This week we were supposed to keep Molly, Rich and Sandi’s Big Brown Chocolate Lab, at our house while her “parents” were out of town. We had planned play dates, and a time at the river, which she loved so much. But our week has not turned out like that. Yesterday, Molly could not move. The tumor pressing on her esophagus and old age caught up with her and her vet was called to help her to heaven.
Death is always hard, and especially hard when we have to make decisions around it. Something about losing a dog is especially hard. They are such constant company, often even more so than our parents, our children, or our spouses. And they certainly love us more unconditionally than most any thing on earth, except God.
As we cried over Molly yesterday, we remembered their names, the dogs of our lives: Red, Shorty, Rebel, Pom Pom, Chester, Scooter, Fred, Booh, Moses, Toasty, Henry, Egg, Gus, June, Freckles, Dale Jr., Lacy, Chancey. Clara and Lucky are still with us. Lucky for us.
Red was a big Irish Setter. He was actually my uncle’s dog, but Uncle Walter could not take him to New York when he went to work up there. So Red stayed with us. Red liked retrieving the New York Times, which was delivered every day at Uncle Walter’s house across the street. Red was struck and killed by a car one morning when he went to pick up the paper.
You have seen his star. Some of you call it Orion’s Belt, the three stars in a little row in the winter sky. Their real names are Inky, Red, and Stripey. Inky was a black cat, Stripey was a gray striped cat, and Red, a beautiful dog with great loyalty to his master, and great joy in performing his task of getting the paper. I was a child; this is how I remember him.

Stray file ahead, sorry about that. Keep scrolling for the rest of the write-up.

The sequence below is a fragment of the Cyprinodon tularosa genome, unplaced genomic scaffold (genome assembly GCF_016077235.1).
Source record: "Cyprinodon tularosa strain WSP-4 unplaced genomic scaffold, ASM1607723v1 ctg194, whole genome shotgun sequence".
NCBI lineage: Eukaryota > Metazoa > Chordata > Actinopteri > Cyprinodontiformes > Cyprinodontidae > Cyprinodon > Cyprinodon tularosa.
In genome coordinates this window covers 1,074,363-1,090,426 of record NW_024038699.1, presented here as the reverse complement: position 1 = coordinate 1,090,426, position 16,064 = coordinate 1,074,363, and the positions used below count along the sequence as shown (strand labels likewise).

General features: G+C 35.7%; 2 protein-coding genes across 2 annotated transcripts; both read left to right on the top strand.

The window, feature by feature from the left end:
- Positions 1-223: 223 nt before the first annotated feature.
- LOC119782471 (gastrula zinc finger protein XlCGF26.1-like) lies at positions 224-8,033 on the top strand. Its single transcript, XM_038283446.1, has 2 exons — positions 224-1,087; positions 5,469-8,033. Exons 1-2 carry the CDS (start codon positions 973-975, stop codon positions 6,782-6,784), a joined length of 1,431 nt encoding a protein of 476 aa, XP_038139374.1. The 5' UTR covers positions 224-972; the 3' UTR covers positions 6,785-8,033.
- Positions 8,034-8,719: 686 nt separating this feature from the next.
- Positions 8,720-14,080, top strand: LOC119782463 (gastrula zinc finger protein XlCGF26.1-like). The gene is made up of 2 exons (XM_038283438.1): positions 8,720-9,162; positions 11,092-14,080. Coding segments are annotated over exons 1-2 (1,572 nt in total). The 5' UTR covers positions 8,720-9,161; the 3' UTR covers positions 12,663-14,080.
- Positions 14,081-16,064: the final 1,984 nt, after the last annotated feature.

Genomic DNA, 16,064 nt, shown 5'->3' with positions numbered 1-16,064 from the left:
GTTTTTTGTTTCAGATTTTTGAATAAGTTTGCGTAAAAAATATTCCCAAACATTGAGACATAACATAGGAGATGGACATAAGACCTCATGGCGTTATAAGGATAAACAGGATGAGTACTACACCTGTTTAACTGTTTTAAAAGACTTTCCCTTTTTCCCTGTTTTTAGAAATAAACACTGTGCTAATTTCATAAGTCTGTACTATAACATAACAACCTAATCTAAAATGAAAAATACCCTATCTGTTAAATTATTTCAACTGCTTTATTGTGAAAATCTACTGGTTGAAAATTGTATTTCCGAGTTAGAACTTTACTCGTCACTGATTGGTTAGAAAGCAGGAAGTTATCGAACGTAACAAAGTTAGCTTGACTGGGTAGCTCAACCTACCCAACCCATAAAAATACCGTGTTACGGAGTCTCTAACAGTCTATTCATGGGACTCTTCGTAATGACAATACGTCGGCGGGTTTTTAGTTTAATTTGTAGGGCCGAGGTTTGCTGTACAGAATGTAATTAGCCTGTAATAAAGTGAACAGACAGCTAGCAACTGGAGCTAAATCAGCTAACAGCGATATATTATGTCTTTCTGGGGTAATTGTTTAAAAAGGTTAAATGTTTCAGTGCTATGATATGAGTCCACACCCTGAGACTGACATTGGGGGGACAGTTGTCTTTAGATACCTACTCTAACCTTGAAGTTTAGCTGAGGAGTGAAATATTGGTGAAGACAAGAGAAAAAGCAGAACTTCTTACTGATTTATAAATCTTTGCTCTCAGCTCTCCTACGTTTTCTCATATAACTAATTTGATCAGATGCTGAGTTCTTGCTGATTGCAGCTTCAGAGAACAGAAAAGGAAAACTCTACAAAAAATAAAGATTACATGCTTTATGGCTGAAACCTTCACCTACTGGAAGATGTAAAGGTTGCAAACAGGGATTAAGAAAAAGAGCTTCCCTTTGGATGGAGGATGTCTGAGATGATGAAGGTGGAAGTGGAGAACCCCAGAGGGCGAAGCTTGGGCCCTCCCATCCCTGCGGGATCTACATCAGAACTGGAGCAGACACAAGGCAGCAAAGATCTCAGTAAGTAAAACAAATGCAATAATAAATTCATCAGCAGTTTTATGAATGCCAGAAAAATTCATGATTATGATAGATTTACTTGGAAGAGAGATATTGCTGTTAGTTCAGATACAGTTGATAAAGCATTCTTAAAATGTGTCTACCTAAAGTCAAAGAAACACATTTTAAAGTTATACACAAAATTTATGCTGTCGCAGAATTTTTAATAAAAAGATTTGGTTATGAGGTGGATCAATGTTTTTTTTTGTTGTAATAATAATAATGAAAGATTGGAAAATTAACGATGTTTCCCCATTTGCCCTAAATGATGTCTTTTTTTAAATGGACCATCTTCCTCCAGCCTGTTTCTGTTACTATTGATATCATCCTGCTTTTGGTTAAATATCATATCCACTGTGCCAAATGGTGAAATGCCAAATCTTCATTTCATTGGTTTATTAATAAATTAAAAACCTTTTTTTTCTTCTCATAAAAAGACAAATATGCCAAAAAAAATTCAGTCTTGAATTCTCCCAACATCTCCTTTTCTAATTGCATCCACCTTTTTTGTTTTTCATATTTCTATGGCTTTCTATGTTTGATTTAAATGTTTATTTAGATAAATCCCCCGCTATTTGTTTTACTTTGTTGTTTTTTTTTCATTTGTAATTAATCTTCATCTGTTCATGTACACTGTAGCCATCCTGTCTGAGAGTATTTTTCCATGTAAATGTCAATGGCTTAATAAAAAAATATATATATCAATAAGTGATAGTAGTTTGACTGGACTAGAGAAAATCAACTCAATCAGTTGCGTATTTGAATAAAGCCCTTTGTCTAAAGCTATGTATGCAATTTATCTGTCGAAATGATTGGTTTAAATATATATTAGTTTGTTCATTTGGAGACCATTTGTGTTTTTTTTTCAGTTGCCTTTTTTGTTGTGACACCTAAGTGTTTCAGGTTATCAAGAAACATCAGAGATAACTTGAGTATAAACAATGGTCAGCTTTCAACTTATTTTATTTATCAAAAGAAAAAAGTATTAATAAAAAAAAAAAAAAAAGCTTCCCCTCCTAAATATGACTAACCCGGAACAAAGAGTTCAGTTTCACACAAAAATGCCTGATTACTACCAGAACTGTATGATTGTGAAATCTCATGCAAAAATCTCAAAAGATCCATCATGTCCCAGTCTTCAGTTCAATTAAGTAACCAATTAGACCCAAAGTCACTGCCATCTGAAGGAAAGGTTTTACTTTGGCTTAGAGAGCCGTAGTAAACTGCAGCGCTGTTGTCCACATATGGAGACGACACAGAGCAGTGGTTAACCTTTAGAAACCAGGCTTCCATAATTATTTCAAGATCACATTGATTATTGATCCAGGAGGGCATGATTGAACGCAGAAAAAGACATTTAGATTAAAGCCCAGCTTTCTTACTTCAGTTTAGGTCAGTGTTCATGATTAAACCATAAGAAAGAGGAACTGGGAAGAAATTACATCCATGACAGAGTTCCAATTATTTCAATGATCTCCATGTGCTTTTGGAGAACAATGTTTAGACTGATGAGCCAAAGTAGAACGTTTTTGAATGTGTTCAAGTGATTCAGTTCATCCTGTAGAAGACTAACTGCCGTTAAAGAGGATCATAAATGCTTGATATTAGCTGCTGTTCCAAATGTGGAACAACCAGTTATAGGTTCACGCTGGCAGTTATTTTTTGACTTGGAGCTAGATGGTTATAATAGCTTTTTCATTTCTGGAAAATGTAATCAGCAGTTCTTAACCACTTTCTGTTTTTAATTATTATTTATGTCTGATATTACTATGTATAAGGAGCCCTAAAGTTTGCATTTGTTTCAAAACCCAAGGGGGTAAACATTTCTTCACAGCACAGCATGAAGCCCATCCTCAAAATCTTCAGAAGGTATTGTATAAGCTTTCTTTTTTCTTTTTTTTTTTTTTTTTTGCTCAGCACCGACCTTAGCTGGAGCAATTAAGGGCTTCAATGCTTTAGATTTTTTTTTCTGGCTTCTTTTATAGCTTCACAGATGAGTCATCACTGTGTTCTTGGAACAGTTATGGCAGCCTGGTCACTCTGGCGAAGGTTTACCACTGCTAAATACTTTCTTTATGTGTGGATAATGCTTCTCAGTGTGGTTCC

Chelsea was a mixed breed dog who liked to ride in a pick up truck. When she got cancer, her people brought her to the church I was serving. I kept a “We Bless Animals Here” sign on my door where my name could have been. When the time came for Chelsea to be freed from her pain, I met her people at the vet’s office and prayed with them. When her ashes came, and because I knew where the key to the Saint Francis Garden was, we sprinkled her ashes in the garden under the statue of Saint Francis. It just seemed like the right thing to do. There is a small stone there still marking the place. (Don’t tell anyone I told you this.)
I see on Facebook the losses you post of your pets, your sadness and pain in the loss. I touch the screen and pray blessing. My iPad has fingerprints all over it. Pain of losing our companions who have met us at the door with tails wagging, jumping up and down with joy hoping we will walk or play ball, nuzzling the back of our legs to say “welcome home, I am glad to see you” is real and deep. Our dogs are such reflections of the unconditional love of God it’s hard to miss that connection. My daughter asked me yesterday if I believe dogs go to heaven.
I haven’t actually been to heaven yet, but I think that in the end God gathers up all the love of our dogs and all creation and brings it home to where God is. Of all creation, our dogs teach us more about love and forgiveness than we teach each other. That is why they were created. Big wet licky tongues and slurpy kisses are a sign that God is with us and all is well.
We will miss you, sweet Molly girl. You were a precious soul among us. Sweet like your mama, Bailey. All of us are thankful to have shared a little bit of life with you. I hope there are tennis balls up there, and a coastline for you to run and play in the rolling waves. You were pure joy and blessing to us. We’ll catch up with you soon.